And then we’re going to have to ask them to take a deeper dive into looking if it makes sense for their company. That’s a second meeting. Then we’re going to ask them if they really want to change before we go through the rest of this process, there has to be some commitment to say, “This makes sense for me to do something.” And then we’re going to look at collaborating because the more that they own the solution and the more they’re involved in it, the easier it is for them to say, “Yes.” We’re going to probably build consensus with other people who care about what we’re doing. We’re going to talk about money. And for some people listening to this, you probably want to move that conversation forward because if they don’t have any money, you can have a lot of nice conversations and nobody can do anything.

And then we’re going to ask them to review the answer to say, “Is this right? Can you say yes to this? Do we need to make changes?” And then we’re going to ask them to resolve their concerns. If you get those first eight commitments right, if you get that conversation and it could be shorter or longer. If it’s a long sales cycle, high risks, high strategic value, hey dollars, then it’s going to be a number of conversations. If it’s a smaller deal that might happen over two conversations, you might get through all that or three conversations.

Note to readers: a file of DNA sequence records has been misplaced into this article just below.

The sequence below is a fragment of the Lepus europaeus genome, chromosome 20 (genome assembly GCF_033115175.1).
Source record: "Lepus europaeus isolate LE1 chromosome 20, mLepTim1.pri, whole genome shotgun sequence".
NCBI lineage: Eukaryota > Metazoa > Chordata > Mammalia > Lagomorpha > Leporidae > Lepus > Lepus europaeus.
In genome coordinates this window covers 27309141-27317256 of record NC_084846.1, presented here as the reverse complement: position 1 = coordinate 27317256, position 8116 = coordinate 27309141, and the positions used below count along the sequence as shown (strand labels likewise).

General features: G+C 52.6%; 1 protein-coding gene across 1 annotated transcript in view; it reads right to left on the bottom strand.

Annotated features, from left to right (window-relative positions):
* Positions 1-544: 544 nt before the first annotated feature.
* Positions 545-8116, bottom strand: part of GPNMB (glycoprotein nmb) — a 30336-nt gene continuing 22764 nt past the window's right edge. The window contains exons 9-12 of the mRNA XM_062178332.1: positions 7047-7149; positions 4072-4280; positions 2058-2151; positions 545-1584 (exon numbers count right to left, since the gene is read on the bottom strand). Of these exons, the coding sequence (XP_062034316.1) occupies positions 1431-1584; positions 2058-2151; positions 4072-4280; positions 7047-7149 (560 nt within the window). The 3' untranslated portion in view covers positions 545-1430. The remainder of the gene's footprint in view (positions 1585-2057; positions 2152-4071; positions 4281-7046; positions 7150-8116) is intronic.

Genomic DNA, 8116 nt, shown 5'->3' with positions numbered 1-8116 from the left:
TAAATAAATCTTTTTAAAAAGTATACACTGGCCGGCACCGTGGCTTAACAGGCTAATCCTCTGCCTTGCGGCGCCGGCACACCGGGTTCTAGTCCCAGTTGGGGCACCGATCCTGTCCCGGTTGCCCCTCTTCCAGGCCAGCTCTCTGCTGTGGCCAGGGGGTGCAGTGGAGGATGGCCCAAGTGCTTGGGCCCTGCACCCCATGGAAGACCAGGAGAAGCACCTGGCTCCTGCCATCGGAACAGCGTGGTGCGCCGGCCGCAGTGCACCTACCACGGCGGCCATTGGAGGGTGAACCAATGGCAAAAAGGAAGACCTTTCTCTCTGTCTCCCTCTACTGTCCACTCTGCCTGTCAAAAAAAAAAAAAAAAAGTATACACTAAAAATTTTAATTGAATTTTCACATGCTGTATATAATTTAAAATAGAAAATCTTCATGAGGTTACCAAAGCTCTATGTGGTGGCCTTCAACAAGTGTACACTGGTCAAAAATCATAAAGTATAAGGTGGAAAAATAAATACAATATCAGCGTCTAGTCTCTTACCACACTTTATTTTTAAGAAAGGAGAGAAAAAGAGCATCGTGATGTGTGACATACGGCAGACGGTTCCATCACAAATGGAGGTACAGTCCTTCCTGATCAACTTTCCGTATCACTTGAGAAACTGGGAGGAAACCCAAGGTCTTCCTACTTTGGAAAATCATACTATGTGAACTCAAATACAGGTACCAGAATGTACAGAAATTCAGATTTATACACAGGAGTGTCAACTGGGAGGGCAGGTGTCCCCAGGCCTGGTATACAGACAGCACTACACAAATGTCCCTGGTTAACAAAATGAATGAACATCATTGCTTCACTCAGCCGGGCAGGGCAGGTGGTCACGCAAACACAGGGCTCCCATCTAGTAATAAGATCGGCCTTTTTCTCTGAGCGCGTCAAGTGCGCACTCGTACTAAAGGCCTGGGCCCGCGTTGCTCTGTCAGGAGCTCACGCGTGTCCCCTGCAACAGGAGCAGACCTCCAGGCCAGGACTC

The ninth commitment is the commitment to buy. And here’s the thing, if you do a really good job with all these other commitments, that is the easiest commitment you’ll ever ask for. And if you decide to skip these conversations that you have to have before that, and you try to go straight to the end, that’s going to be the most difficult commitment you ever ask for.